That’s not made up. It really does contain a bit of nudity. A little cartoon boy who dreams that as he falls through the night also falls out of his clothes and into some cake batter. It’s wacky . . . but it’s a dream. Aren’t all dreams wacky?

This is one of those cases, as far as I’m concerned, of parents making more out of something than children will even notice. I remember reading the book as a child. I didn’t remember Mickey being naked. I remembered him flying in a doughy airplane though.

I like’s review of the book:

Pros – Facing childhood fears, simple story, fascinating illustrations, surreal dream world
Cons – Nudity might offend adult readers, not young children

Winnie the Pooh by A.A. Milne
I was completely unaware of this a few days ago (thank you, Chris). I racked my brain trying to figure out why my beloved Pooh Bear was banned. As it turns out, it’s been banned and challenged in a few places for a few different reasons.

“Winnie the Pooh”, along with “Charlotte’s Web” and “The Three Little Pigs”, was banned in the UK because the depiction of Piglet could possibly offend Muslim students and their parents. It was banned in Turkey for similar reasons. And in Russia because a Nazi was found in possession of a Pooh Bear, so naturally, Winnie the Pooh must be associated with Nazism.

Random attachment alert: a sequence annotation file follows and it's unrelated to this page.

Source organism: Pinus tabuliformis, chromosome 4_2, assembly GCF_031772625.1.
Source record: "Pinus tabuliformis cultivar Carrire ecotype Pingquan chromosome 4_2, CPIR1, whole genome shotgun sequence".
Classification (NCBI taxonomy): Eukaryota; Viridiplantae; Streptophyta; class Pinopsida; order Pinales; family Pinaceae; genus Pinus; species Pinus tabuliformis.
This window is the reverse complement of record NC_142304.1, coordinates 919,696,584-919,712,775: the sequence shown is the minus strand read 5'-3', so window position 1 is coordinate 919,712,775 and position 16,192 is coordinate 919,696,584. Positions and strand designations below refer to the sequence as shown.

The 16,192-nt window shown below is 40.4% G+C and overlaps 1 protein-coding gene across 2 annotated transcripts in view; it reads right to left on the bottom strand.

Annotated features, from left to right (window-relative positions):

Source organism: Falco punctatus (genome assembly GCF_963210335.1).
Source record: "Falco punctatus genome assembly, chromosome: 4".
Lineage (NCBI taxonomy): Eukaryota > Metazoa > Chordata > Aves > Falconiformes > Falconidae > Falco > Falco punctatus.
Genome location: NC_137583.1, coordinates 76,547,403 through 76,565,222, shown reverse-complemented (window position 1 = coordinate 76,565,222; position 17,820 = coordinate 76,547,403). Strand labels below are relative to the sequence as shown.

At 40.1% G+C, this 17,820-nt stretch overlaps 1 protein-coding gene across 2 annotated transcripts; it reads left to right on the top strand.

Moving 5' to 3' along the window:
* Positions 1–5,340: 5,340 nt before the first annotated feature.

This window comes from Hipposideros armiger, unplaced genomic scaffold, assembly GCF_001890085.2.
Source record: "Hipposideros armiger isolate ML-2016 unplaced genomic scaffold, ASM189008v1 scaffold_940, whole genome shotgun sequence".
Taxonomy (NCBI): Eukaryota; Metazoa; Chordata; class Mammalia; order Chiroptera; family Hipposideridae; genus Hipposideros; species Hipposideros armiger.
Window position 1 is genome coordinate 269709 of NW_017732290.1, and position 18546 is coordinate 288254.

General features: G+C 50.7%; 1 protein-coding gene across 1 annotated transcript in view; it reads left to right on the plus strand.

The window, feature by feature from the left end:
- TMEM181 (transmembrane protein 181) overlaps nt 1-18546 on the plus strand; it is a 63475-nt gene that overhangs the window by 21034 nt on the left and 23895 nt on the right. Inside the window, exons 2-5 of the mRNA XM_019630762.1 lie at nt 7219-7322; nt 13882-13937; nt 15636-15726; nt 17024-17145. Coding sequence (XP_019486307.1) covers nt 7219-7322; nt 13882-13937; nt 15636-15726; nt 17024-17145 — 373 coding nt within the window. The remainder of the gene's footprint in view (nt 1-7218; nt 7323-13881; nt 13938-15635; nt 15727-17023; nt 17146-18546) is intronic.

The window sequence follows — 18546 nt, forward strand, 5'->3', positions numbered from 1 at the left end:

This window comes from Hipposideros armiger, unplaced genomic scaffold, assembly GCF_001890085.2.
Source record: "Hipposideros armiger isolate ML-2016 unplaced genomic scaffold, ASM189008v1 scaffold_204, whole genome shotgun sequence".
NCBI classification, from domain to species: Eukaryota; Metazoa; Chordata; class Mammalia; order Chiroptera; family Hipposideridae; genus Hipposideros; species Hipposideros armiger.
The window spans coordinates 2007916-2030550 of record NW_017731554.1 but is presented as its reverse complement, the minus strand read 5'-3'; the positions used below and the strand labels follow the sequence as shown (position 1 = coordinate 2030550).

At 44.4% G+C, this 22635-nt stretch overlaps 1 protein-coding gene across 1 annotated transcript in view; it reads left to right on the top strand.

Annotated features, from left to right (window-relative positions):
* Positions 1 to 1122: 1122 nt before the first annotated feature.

And parents’ groups in the US have challenged or banned “Winnie the Pooh” because the talking animals are an “insult to God”.

Yeah, you read that right.

“Winnie the Pooh” is a children’s book series written by A.A. Milne for his son . . . none other than Christopher Robin (sorry to the little ones today . . . Darby was not a real person). Check out this site for further details about the origin of “Winnie the Pooh”.


12 responses to this post.

  1. lol People actually wanted to ban Winnie the Pooh! How ridiculous! Especially for the reason about talking animals being an insult to God. lol

    I’ve never heard of the other two books, but the reasons that you gave about why people wanted to ban them are absurd so silly! It is hard to believe that people actually think this way. I am finding this all very interesting, Dayle. I’m glad that you are doing this series. 🙂


    • It’s ridiculous, isn’t it?

      I’m so glad you’re enjoying the posts! I’ve had this in my head to do since I first started blogging. I was about to write a post on banned books and I started to do some research. As soon as I saw that the last week of September was Banned Books Week, I knew I wanted to hold off. Of course, I still waiting until the last minute to do more research . . . I am highly skilled in the art of procrastination 😛


  2. No book has been banned in the USA for about half a century. Fanny Hill got that honor a long time ago. Challenged books in schools that are removed is different from banning. Setting aside that Banned Books Week is propaganda, the creator of BBW said: